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Online E-health Program Reduces Daily Opioid Use, Improves Pain Scores vs Usual Care


Among patients with chronic pain receiving long-term opioid treatment, use of an online chronic pain program (e-health) compared with usual treatment was associated with a statistically significant reduction in daily use of opioid analgesics and with a greater decrease in pain intensity, according to a study published online April 3, 2023, in the journal Pain.

Specifically, more than half (53.6%) of participants in the study’s e-health arm were able to reduce daily opioid medications by ≥15% after 6 months compared with 42.3% of participants in the control group, report investigators at Washington State University. Furhter, more than twice the proportion of those in the e-health group vs the usual care group (14.5% vs 6.8%) achieved a ≥2 point reduction in pain intensity, considered to be a clinically meaningful outcome.

E-health intervention group participants also demonstrated increases in knowledge of pain, confidence in pain self-management, and coping skills.

The body of evidence in support of the efficacy of self-management programs to reduce pain intensity and minimize related disability is robust, note study authors, led by WSU associate professor of nursing Marian Wilson. They add, however, that few large-scale evaluations of online pain self-management programs have been conducted that capture the effects on reducing use of opioids (in morphine equivalent dose [MED]) in addfition to pain outcomes.

To help address the gap, Wilson and fellow WSU investigators, evaluated the Goalistics Chronic Pain Management Program (e-health) for its effect on long-term opioid therapy (LOT) dose.

Eligible participants were adult (aged 25-80 years) outpatients with mixed chronic pain conditions treated at primary care and pain clinics at 2 US academic health care systems. Inclusion criteria were having been prescribed LOT of ≥20 morphine equivalent dose over the 90 days prior to enrollment (from February 2018 to October 2020), having ≥1 chronic pain-related diagnosis, and a Brief Pain Inventory (BPI) score of ≥3.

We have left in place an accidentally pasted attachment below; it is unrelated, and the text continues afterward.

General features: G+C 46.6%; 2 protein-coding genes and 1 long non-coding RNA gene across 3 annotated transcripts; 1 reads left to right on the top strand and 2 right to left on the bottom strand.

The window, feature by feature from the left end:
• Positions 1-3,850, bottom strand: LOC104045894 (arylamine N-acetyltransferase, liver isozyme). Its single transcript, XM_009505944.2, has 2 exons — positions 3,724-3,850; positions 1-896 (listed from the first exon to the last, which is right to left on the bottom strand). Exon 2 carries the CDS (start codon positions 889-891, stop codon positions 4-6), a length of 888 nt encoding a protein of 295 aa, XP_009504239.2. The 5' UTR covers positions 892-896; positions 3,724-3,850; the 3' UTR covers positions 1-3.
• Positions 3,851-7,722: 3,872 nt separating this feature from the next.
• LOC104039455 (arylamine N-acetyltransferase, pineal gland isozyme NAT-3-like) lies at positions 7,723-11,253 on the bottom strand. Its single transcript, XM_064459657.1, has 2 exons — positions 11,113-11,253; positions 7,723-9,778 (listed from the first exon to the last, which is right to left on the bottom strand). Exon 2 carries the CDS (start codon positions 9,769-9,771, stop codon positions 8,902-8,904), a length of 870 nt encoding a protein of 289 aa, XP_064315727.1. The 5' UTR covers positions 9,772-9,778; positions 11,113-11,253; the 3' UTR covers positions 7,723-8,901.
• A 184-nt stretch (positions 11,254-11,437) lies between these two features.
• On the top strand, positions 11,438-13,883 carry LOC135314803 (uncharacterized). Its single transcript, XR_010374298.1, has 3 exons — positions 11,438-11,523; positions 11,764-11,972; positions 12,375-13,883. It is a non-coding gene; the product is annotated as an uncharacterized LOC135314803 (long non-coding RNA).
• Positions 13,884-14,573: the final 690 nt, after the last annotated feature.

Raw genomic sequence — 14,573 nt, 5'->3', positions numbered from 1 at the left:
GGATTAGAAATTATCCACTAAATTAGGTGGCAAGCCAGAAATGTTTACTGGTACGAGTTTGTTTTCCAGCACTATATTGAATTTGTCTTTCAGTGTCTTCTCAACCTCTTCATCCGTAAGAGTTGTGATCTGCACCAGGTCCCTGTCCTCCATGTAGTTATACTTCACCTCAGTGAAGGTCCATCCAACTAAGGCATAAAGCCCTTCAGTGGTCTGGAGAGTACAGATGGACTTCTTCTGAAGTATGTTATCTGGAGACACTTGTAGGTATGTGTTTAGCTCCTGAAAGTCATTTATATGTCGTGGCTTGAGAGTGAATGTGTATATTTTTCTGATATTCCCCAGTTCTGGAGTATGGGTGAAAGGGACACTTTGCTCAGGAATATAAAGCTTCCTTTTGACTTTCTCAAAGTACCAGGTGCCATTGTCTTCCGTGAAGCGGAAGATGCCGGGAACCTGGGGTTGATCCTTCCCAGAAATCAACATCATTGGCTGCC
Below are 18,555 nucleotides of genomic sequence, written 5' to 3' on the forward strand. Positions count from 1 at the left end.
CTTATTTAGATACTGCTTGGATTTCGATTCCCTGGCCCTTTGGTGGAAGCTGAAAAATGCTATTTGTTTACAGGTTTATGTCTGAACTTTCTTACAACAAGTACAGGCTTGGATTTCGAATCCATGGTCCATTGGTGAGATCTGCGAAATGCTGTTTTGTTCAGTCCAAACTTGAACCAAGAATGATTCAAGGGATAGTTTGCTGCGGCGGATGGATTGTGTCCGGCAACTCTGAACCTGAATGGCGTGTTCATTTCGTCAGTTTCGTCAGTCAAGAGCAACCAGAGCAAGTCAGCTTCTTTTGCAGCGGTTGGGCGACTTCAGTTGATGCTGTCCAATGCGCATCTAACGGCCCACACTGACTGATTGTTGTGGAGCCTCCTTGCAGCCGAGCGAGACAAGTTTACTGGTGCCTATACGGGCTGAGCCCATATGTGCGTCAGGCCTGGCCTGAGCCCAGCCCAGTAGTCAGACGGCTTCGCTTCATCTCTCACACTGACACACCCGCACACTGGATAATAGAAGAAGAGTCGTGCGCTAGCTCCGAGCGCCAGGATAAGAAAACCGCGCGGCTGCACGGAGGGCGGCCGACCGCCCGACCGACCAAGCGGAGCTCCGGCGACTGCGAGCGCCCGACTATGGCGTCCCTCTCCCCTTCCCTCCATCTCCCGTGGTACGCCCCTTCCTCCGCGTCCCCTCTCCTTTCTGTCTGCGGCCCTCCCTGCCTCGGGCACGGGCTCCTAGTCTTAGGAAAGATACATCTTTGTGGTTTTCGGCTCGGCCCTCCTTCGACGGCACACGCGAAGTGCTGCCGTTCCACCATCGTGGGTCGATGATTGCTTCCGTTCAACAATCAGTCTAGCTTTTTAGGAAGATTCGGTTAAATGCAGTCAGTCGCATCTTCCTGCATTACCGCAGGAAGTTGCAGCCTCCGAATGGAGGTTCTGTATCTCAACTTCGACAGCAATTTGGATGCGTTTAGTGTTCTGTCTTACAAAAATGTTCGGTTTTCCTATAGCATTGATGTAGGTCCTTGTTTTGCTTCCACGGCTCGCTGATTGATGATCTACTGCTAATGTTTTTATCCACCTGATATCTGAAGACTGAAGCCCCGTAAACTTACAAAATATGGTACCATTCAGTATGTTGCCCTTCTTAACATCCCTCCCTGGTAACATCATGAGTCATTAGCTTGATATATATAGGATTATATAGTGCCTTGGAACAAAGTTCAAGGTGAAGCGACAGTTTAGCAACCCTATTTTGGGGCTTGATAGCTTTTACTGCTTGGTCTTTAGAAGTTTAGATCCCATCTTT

All participants received LOT-prescriber-provided treatment of MED ≥20 mg and were randomized 1:1 to either continue with that regimen as treatment as usual (TAU) alone or to also receive an e-health intervention (a 4-month subscription to the online Goalistics Chronic Pain Management Program).

The final cohort numbered 402 participants (mean age 56.7 years, 69.4% women); 62.2% were from primary care, the remainder from pain clinics. Participants reported an average of 3.8 pain diagnoses, the most common of which was arthritis (61.7%), followed by back (77.6%), and joint (58.2%) pain. The mean BPI intensity score was 5.9 and mean MED was 48.0 mg. Investigators randomized 200 participants to e-health and 202 to TAU. Participants completed self-report measures at baseline, at the end of the 4-month active treatment period, and at 10 months, ie, 6-months post-active treatment.


When they assessed daily opioid use, Wilson et al found that of 196 participants in the e-heath arm, 105 (53.6%) achieved a ≥15% reduction in daily MED compared with 85 (42.3%) of 201 TAU participants (odds ratio, 1.6 [95% CI, 1.1-2.3]; P=.02). The number needed to treat (NNT) was 8.9 (95% CI, 4.8- 66.0).

Analysis of change in pain intensity measured at 6 months found 24 (14.5%) of 166 e-health participants achieved a ≥2 point decrease in BPI intensity vs 13 (6.8%) of 192 TAU participants (OR, 2.4 [95% CI, 1.2-4.9]; P=.02). Wilson and colleagues repoter further that a greater proportion of e-health participants (25.3%) vs TAU participants (16.7%), achieved a ≥2 point decrease in BPI interference score (OR, 1.7 [95% CI, 1.0-2.8]; P=.04).

Benefits were also observed in pain knowledge, pain self-efficacy, and pain coping with pain catastrophizing seeing the greatest improvement.

The authors propose several possible mechanisms for the MED reductions observed. Information provided to e-health participants on opioid tolerance, dependency, and overdose risks as well as on nonopioid pain management alternatives could have affected their receptivity to discussions about dose reduction already underway in many pain clinics. The increase observed in pain self-efficacy also may have contributed.

The Institute of Medicine in 2011 recommended pain self-management education as foundational to chronic pain care. Absent from those and subsequent recommendations, state Wilson et al, is how such education should be integrated into clinical practice and how it can best be delivered.

Internet-based programs, the authors point out, could allow for increased standardization and replication of such programs, as well as scaling to provide accessible and affordable resources to the significant proportion of the population with chronic pain. Regarding the current program, the authors state, “This low-burden online intervention could assist adults on LOT in reducing daily opioid use while self-managing pain symptoms."

Reference: Wilson M, Rowena D, Daniel L, et al. Opioid dose and pain effects of an online pain self-management program to augment usual care in adults with chronic pain: a multisite randomized clinical trial. J Pain. 2023;164:877-885. Published online April 3, 2023. doi:10.1097/j.pain.0000000000002785

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